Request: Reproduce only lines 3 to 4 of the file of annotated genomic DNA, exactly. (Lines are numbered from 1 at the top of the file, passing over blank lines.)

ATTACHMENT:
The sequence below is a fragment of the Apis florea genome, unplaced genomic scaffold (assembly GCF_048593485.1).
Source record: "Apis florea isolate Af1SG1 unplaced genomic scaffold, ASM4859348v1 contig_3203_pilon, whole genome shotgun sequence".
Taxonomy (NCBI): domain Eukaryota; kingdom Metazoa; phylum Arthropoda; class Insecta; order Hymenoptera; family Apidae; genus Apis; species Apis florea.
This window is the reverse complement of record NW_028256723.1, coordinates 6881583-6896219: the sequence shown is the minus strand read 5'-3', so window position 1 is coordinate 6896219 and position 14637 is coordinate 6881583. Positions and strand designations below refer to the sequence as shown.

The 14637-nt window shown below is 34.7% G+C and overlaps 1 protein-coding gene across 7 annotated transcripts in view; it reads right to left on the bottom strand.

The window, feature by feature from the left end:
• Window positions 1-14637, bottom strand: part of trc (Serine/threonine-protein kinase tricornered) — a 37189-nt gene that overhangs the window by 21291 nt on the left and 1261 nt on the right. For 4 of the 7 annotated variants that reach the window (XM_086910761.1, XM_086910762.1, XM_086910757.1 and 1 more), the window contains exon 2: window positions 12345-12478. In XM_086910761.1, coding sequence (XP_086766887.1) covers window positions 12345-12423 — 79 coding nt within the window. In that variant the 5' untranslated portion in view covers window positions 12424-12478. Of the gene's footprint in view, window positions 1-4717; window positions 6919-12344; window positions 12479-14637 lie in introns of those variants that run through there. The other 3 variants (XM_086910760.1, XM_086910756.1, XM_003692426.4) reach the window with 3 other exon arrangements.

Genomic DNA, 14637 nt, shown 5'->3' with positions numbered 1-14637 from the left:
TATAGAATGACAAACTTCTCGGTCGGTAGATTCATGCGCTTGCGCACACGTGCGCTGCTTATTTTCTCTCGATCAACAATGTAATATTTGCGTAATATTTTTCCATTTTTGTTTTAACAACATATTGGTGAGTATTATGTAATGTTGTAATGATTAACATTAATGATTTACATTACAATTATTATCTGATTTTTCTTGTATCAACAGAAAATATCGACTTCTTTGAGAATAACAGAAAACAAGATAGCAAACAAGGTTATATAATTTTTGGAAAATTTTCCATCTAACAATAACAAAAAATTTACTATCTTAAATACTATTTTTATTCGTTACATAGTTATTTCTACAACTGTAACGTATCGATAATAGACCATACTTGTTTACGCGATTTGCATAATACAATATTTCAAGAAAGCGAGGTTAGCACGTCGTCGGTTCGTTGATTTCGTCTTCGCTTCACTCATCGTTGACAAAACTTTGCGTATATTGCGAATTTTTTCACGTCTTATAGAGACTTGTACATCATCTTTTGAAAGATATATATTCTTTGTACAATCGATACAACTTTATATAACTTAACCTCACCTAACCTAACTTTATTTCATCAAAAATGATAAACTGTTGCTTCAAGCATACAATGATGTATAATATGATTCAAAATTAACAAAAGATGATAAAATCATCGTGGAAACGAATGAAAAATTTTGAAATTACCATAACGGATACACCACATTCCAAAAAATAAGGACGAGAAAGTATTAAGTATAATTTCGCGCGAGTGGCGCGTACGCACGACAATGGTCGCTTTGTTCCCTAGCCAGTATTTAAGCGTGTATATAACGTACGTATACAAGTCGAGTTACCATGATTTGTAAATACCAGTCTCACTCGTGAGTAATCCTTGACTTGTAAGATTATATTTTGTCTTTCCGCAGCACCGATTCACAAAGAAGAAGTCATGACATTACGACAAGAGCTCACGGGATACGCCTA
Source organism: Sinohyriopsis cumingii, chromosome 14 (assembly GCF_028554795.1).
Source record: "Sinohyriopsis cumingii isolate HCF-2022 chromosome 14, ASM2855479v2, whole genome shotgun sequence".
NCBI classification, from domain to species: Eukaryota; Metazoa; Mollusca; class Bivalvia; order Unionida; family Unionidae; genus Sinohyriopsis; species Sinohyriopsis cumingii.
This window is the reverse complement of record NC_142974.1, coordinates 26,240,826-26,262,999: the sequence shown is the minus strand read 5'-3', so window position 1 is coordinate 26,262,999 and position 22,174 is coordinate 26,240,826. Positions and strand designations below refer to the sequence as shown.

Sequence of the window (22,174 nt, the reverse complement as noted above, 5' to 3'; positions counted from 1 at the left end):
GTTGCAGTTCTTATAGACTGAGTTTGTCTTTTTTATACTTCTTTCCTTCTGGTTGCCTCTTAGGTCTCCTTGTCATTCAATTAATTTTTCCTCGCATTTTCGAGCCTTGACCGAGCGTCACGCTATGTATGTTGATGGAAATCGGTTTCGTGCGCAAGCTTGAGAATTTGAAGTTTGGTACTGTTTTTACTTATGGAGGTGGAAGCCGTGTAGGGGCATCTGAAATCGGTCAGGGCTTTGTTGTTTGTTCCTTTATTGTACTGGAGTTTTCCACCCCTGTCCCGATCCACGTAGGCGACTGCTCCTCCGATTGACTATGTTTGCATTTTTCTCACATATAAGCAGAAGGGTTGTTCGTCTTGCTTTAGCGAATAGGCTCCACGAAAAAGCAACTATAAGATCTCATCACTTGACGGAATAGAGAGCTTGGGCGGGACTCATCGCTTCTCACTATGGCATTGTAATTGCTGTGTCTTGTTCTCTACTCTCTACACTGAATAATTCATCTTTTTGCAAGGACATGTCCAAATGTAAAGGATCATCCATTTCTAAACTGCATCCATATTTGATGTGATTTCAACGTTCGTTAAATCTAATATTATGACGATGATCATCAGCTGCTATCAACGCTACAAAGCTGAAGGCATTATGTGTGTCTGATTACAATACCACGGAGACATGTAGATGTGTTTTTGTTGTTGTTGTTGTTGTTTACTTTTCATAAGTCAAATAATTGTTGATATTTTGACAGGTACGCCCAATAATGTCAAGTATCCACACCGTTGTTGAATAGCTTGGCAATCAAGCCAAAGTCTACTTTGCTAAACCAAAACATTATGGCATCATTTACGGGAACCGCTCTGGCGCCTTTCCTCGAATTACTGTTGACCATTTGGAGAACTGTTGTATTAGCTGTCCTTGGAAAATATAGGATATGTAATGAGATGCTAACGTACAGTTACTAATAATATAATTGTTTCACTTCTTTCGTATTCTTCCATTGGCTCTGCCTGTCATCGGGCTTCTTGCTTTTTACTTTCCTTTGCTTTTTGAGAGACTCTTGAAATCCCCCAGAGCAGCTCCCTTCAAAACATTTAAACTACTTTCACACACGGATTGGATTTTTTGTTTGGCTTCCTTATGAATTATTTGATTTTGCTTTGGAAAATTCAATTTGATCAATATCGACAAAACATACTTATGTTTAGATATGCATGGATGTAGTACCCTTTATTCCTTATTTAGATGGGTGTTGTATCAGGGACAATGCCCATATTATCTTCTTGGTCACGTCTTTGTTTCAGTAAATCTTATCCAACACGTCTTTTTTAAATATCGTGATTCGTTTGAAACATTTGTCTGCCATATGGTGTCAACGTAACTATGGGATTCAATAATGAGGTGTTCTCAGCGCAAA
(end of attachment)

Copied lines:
Taxonomy (NCBI): domain Eukaryota; kingdom Metazoa; phylum Arthropoda; class Insecta; order Hymenoptera; family Apidae; genus Apis; species Apis florea.
This window is the reverse complement of record NW_028256723.1, coordinates 6881583-6896219: the sequence shown is the minus strand read 5'-3', so window position 1 is coordinate 6896219 and position 14637 is coordinate 6881583. Positions and strand designations below refer to the sequence as shown.